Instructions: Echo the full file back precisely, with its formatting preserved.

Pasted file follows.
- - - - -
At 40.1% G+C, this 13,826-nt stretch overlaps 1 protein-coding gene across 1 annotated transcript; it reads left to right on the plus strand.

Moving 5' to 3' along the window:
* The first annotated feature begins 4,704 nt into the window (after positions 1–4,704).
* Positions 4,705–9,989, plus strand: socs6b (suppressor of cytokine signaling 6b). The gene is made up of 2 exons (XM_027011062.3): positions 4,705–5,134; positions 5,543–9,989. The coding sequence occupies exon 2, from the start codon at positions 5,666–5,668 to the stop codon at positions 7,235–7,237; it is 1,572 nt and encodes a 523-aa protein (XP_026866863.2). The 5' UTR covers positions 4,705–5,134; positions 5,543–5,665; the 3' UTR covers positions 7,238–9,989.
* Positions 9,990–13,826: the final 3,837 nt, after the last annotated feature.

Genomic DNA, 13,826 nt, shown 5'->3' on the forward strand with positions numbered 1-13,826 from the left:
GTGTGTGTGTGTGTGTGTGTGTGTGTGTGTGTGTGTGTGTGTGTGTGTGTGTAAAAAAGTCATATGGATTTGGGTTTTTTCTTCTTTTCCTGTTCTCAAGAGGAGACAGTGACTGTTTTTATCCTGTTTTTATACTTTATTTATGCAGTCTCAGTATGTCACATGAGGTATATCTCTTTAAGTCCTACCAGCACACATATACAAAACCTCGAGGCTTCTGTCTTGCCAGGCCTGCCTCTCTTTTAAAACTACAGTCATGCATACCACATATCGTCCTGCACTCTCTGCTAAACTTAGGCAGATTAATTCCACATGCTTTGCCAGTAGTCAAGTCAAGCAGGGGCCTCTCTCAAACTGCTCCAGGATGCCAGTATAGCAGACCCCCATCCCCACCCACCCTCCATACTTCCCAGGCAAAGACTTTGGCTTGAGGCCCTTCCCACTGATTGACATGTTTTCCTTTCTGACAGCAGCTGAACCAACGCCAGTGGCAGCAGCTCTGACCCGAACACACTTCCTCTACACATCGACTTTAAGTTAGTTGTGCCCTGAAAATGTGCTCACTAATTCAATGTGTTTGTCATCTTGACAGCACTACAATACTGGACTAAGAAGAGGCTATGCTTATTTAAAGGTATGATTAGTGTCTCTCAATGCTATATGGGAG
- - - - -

At 40.1% G+C, this 13,826-nt stretch overlaps 1 protein-coding gene across 1 annotated transcript; it reads left to right on the plus strand.

Moving 5' to 3' along the window:
* The first annotated feature begins 4,704 nt into the window (after positions 1–4,704).
* Positions 4,705–9,989, plus strand: socs6b (suppressor of cytokine signaling 6b). The gene is made up of 2 exons (XM_027011062.3): positions 4,705–5,134; positions 5,543–9,989. The coding sequence occupies exon 2, from the start codon at positions 5,666–5,668 to the stop codon at positions 7,235–7,237; it is 1,572 nt and encodes a 523-aa protein (XP_026866863.2). The 5' UTR covers positions 4,705–5,134; positions 5,543–5,665; the 3' UTR covers positions 7,238–9,989.
* Positions 9,990–13,826: the final 3,837 nt, after the last annotated feature.

Genomic DNA, 13,826 nt, shown 5'->3' on the forward strand with positions numbered 1-13,826 from the left:
GTGTGTGTGTGTGTGTGTGTGTGTGTGTGTGTGTGTGTGTGTGTGTGTGTGTAAAAAAGTCATATGGATTTGGGTTTTTTCTTCTTTTCCTGTTCTCAAGAGGAGACAGTGACTGTTTTTATCCTGTTTTTATACTTTATTTATGCAGTCTCAGTATGTCACATGAGGTATATCTCTTTAAGTCCTACCAGCACACATATACAAAACCTCGAGGCTTCTGTCTTGCCAGGCCTGCCTCTCTTTTAAAACTACAGTCATGCATACCACATATCGTCCTGCACTCTCTGCTAAACTTAGGCAGATTAATTCCACATGCTTTGCCAGTAGTCAAGTCAAGCAGGGGCCTCTCTCAAACTGCTCCAGGATGCCAGTATAGCAGACCCCCATCCCCACCCACCCTCCATACTTCCCAGGCAAAGACTTTGGCTTGAGGCCCTTCCCACTGATTGACATGTTTTCCTTTCTGACAGCAGCTGAACCAACGCCAGTGGCAGCAGCTCTGACCCGAACACACTTCCTCTACACATCGACTTTAAGTTAGTTGTGCCCTGAAAATGTGCTCACTAATTCAATGTGTTTGTCATCTTGACAGCACTACAATACTGGACTAAGAAGAGGCTATGCTTATTTAAAGGTATGATTAGTGTCTCTCAATGCTATATGGGAG